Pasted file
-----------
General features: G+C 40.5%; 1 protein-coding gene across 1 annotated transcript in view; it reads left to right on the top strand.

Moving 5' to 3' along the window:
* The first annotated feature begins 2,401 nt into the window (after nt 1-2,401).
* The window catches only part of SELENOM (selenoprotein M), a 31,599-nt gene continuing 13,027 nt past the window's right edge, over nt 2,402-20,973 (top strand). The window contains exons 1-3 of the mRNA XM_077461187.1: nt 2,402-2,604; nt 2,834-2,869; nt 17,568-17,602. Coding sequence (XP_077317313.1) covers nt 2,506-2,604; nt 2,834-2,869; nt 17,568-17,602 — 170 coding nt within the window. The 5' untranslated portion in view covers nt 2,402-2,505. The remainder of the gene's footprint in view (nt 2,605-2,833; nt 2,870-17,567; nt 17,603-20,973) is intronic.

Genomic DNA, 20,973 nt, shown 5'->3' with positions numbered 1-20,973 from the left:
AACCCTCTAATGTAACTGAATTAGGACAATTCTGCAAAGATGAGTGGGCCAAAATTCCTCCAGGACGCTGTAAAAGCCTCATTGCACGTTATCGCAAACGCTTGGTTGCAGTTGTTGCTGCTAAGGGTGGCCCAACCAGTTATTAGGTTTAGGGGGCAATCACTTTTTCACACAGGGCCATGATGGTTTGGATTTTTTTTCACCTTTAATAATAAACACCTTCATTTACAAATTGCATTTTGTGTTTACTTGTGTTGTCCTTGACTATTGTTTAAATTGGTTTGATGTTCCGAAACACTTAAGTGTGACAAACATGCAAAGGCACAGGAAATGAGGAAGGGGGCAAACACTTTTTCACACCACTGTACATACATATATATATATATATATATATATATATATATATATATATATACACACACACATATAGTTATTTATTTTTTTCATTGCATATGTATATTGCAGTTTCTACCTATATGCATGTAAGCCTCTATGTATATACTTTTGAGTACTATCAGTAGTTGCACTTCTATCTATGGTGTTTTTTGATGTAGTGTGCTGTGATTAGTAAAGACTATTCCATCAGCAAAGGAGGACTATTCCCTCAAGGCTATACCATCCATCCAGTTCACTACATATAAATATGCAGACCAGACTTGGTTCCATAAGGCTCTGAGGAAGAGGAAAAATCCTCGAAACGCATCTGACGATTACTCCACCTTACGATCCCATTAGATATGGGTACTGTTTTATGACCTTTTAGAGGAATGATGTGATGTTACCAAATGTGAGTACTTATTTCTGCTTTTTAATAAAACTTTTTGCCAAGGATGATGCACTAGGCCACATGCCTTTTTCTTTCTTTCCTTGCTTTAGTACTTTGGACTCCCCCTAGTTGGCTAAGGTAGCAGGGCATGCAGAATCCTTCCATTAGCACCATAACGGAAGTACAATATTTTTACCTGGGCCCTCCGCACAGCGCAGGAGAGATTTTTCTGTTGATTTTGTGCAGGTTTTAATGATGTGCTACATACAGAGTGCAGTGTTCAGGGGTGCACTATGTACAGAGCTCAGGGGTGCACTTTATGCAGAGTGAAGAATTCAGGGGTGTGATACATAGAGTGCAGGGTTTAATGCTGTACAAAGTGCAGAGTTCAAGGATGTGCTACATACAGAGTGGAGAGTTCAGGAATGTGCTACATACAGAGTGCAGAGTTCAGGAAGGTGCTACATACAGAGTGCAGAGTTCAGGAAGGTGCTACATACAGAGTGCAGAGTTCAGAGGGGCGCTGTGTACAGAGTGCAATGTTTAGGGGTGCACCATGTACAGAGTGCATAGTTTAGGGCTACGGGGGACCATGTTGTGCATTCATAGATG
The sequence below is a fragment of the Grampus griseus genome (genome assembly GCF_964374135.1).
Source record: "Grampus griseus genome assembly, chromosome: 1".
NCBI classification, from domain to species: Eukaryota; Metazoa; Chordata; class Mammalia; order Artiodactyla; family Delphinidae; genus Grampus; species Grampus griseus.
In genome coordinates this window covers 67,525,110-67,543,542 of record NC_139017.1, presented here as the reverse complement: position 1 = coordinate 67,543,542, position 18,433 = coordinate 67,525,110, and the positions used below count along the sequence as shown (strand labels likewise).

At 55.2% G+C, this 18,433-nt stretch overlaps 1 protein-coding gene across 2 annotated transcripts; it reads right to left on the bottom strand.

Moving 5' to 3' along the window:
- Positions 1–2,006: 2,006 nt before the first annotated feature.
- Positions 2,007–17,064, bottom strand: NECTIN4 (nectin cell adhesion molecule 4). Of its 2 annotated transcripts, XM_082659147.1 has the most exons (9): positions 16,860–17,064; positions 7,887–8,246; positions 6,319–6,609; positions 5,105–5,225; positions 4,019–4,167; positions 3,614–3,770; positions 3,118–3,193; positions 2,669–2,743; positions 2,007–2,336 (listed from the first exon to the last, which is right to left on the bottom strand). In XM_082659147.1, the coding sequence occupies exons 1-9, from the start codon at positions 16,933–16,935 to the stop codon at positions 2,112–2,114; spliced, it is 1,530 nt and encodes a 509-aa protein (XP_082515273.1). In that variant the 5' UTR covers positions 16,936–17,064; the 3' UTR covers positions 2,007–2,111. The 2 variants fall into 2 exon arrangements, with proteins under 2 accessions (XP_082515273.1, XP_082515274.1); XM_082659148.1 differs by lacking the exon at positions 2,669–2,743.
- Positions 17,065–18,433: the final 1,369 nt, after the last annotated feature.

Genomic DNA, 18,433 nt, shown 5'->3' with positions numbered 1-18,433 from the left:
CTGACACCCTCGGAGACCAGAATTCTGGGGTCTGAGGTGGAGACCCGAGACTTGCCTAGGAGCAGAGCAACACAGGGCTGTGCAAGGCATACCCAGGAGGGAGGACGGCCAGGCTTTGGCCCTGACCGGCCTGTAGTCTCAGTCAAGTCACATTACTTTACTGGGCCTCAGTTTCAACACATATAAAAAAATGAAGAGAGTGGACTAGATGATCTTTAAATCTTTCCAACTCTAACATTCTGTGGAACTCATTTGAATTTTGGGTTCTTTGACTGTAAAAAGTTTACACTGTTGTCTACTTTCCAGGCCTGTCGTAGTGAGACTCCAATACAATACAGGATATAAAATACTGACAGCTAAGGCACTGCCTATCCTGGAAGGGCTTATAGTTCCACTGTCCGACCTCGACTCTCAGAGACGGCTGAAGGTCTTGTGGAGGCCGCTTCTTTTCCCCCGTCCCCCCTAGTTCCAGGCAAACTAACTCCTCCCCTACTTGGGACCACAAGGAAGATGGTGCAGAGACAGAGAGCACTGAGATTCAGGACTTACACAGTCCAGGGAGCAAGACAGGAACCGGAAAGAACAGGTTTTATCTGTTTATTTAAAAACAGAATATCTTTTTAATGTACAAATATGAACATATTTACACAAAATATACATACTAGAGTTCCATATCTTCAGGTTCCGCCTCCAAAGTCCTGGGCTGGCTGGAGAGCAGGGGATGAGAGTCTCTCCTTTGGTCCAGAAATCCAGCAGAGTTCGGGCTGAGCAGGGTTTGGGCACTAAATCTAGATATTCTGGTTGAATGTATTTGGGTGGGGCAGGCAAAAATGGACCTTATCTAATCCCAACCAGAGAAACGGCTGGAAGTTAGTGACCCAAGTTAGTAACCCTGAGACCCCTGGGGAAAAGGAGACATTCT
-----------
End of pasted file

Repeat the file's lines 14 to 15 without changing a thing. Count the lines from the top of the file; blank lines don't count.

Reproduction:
- Positions 2,007–17,064, bottom strand: NECTIN4 (nectin cell adhesion molecule 4). Of its 2 annotated transcripts, XM_082659147.1 has the most exons (9): positions 16,860–17,064; positions 7,887–8,246; positions 6,319–6,609; positions 5,105–5,225; positions 4,019–4,167; positions 3,614–3,770; positions 3,118–3,193; positions 2,669–2,743; positions 2,007–2,336 (listed from the first exon to the last, which is right to left on the bottom strand). In XM_082659147.1, the coding sequence occupies exons 1-9, from the start codon at positions 16,933–16,935 to the stop codon at positions 2,112–2,114; spliced, it is 1,530 nt and encodes a 509-aa protein (XP_082515273.1). In that variant the 5' UTR covers positions 16,936–17,064; the 3' UTR covers positions 2,007–2,111. The 2 variants fall into 2 exon arrangements, with proteins under 2 accessions (XP_082515273.1, XP_082515274.1); XM_082659148.1 differs by lacking the exon at positions 2,669–2,743.
- Positions 17,065–18,433: the final 1,369 nt, after the last annotated feature.